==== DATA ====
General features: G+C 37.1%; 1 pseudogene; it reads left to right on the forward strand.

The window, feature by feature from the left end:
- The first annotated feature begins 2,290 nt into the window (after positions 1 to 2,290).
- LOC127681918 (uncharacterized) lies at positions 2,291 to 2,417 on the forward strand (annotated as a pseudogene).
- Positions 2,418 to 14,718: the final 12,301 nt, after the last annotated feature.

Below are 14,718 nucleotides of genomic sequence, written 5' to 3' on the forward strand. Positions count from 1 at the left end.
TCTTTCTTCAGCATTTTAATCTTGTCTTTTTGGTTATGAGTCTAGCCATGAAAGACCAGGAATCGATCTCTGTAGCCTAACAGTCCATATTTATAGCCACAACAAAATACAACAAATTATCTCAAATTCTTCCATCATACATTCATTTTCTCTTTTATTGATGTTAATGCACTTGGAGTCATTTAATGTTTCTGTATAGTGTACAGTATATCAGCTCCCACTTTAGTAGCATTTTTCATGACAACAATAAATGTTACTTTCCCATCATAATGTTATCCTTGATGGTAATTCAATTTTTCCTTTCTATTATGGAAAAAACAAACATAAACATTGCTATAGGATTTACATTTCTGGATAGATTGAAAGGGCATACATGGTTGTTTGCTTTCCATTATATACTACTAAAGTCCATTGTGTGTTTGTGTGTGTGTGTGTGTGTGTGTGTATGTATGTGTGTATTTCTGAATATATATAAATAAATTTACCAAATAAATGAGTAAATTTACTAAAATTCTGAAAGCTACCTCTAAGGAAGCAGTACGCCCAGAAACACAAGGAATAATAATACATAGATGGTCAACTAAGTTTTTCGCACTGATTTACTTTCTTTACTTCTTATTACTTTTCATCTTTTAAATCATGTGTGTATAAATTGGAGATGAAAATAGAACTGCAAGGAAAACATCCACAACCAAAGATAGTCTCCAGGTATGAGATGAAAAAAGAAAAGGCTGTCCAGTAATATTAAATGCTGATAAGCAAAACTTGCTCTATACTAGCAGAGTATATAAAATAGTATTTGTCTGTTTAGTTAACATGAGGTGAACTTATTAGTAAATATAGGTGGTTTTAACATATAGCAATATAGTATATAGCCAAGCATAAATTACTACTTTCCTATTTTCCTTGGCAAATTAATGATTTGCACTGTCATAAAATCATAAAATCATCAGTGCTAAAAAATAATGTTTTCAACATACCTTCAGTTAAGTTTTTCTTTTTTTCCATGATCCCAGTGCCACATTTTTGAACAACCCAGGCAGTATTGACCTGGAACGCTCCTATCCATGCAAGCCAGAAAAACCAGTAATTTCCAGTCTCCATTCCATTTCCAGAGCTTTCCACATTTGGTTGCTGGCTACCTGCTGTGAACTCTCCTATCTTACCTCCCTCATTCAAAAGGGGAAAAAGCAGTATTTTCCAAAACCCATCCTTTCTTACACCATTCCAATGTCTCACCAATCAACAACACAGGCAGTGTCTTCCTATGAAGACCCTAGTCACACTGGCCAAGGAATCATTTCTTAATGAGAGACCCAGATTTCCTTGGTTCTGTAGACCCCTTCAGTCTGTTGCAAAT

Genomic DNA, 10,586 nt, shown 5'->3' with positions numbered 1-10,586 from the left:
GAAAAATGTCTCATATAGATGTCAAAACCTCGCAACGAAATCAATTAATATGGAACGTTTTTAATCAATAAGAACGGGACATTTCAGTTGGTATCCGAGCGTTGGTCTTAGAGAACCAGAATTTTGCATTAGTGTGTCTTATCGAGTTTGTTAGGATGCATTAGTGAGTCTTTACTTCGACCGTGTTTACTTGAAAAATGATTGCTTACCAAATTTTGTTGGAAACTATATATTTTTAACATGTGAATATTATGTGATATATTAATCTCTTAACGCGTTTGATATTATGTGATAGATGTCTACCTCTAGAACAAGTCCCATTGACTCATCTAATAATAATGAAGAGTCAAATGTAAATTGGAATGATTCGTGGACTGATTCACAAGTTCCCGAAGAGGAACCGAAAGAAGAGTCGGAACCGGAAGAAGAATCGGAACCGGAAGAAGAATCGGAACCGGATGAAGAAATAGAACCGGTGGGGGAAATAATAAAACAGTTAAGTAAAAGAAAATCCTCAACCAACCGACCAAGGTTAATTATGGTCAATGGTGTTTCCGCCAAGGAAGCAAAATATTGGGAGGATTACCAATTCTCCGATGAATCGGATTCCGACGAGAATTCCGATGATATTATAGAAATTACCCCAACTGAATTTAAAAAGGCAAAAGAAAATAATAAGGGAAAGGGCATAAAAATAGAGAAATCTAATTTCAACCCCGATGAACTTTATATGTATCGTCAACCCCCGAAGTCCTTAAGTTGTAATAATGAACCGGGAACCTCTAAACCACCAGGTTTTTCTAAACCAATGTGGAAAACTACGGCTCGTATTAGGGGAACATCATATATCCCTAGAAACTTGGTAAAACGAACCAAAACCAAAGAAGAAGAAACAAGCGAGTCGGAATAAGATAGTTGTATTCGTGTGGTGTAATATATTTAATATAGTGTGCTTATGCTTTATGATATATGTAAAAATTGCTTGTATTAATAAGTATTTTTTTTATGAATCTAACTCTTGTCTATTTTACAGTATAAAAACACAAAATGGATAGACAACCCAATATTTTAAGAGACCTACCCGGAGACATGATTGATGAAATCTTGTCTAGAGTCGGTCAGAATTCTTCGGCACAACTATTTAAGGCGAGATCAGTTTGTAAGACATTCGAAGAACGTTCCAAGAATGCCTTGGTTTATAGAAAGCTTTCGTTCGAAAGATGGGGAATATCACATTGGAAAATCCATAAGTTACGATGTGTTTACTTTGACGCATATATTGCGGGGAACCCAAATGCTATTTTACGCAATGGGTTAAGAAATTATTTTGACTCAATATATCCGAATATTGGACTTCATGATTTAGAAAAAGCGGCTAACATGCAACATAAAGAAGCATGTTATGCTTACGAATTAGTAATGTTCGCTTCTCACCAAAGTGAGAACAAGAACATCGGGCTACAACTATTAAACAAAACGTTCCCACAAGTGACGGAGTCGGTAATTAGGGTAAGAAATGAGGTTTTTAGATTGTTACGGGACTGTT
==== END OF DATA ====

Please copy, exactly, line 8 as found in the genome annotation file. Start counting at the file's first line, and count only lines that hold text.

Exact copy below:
Genomic DNA, 10,586 nt, shown 5'->3' with positions numbered 1-10,586 from the left: